Some of the things we did and places we went today:

  • Mio Sushi – extensive menu for vegans with gluten free tamari and kids’ bentos.  I love the use non-dyed ginger, the wasabi is delicious and the kids like eating here.
  • Portland Children’s Museum- a great place rain or shine with newly opened outdoor exploration area.  You now have to pay for parking but it isn’t too bad.  Great little cafe with vegan options inside.
  • Llyod Center Ice Rink – a great place for kids or a date and reasonable rates to skate.  Located inside the mall so you don’t have to watch a lesson, you can shop!
  • New Seasons Market – one of our favorite places to shop, somehow it feels friendlier than Whole Foods, the stickers flow for kids and the Williams St. location has my children’s favorite cashier so we had to go and say hi today.
  • Back to Eden Bakery – gluten free vegan bakery serving soft-serve ice cream and some really great baked goods, the scones are scrumptious and the rotating selection always impresses with innovation.

Olympic Dreams

The Role of the Adult in Supporting Child Development

The Montessori Adult is commissioned with the task of leaving his past history behind in order to best serve the child. At its core this statement means within the controlled Montessori environment but in practice this should apply to the interactions with all children, whether they are members of the Casa or not. Ideally we would not just train self-realized Montessori guides but all adults who ever experience contact with a child would be moved to change their self-constructed views of childhood and children and in turn shift their interactions with children to be more aligned in a developmentally appropriate manner.

In order to give a child the breadth to create her complete self the adult world needs to turn its thinking on its head, and kick it down the road a ways. If adult’s could halt the creation of obstacles to child fulfilling their self-manifestation by creating an environment within our own adult world that catered to the developmental needs of the child that would be a start. But it is not merely the act of making a safe environment or child-sized environment that will change the world for children and future mankind. The adult also needs to discontinue the act of interference. It seems imperative to development that the caregiver or adult learn the difference between mothering, healthy child driven response to needs such as nourishment and comfort, and smothering, obsessive adult driven needs for control and adult order.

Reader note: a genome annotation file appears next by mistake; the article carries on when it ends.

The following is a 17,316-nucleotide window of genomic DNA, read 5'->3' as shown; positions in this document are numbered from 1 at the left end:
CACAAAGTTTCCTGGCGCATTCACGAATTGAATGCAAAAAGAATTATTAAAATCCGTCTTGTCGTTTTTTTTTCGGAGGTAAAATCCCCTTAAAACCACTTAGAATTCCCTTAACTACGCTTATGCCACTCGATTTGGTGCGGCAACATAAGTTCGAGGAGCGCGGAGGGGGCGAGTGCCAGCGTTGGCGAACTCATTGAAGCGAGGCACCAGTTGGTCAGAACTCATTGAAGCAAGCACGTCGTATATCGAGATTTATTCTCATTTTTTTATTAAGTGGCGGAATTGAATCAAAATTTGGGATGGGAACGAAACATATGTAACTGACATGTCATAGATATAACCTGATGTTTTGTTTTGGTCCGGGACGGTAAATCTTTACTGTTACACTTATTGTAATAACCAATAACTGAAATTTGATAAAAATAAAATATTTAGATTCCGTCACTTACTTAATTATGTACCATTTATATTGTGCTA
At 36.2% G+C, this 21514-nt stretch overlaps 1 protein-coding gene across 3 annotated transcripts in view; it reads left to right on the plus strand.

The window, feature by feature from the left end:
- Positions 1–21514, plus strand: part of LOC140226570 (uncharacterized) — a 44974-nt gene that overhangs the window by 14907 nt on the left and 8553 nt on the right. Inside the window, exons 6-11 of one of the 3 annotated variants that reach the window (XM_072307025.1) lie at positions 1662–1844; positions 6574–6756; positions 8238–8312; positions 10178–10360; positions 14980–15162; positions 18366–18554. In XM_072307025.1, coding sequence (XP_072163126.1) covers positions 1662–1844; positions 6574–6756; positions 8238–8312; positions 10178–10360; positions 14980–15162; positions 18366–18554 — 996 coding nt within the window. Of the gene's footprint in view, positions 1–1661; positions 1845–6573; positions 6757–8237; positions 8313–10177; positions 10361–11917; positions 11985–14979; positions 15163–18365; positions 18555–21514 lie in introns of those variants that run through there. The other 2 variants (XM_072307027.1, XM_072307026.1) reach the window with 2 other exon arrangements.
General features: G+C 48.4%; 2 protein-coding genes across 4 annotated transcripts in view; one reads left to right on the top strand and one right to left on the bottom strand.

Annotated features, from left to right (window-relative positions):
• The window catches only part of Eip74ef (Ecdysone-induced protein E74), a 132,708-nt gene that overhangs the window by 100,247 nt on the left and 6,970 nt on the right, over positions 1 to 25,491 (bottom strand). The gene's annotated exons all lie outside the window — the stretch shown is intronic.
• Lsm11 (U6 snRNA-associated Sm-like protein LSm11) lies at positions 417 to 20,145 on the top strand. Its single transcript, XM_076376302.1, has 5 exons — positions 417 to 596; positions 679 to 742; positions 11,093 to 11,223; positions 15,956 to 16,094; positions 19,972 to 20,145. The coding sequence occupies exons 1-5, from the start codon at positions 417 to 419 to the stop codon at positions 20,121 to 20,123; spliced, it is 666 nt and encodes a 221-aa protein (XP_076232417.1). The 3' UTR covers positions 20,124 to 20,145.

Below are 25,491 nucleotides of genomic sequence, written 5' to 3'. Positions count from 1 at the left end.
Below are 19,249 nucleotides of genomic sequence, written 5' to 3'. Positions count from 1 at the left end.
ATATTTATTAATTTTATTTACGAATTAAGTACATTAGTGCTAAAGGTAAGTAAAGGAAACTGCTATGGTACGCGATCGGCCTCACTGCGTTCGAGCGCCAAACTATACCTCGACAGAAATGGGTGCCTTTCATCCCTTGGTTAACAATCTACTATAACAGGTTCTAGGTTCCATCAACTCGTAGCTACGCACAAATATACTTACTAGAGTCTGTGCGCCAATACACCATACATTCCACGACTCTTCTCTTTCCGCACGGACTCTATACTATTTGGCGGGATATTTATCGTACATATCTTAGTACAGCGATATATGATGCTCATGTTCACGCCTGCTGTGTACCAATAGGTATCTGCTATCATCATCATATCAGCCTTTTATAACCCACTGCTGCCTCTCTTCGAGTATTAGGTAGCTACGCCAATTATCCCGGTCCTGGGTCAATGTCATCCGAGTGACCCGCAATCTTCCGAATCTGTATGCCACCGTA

With humility and patience adults can redirect their actions to create a more child-centered, developmentally appropriate environment in which the child can flourish. The old ways of dealing with children are not working and have produced many unhappy, unfulfilled adults. It is up to the adult to take up arms in the task of solving our current problems of conflict with children through our own self-development and refinement.

Refinement of the adult has three major areas; the physical, the mental and psychological, and the spiritual aspects. Physically the adult should appear well kept, tidy, graceful and enticing (once normalization occurs the adult should fade into the background). Mentally and psychologically the adult should be aware of biases and past experiences. The adult should also strive for more information. This starts with education or training in the developmental stages of children and the materials. Then through consistent practice and experience the adult will gain knowledge that can be applied to interactions with children and with their own self-dialogue. Spiritually the adult should have a deeper investment in their work, a deep rooted belief that change is needed for the good of humanity. There also needs to be an understanding that children present a unique life force we can no longer visit ourselves and this alone should help to cultivate humility and patience, as if dealing with a new and awe inspiring life form all together.

These outlined tasks are not insurmountable for the adult and because we have left the absorbent mind behind we are able to move from being a child driven by forces beyond her control to an adult who can form abstractions and adaptations from and to the environment. Becoming a Montessori Adult isn’t an overnight task. Due to our past self-construction and the adult’s propensity for least effort work the change needed may be difficult at first; however, brain plasticity lasts long into adulthood and if we continue to travel the paths physically and neurological to becoming a Montessori Adult it will soon be our very nature.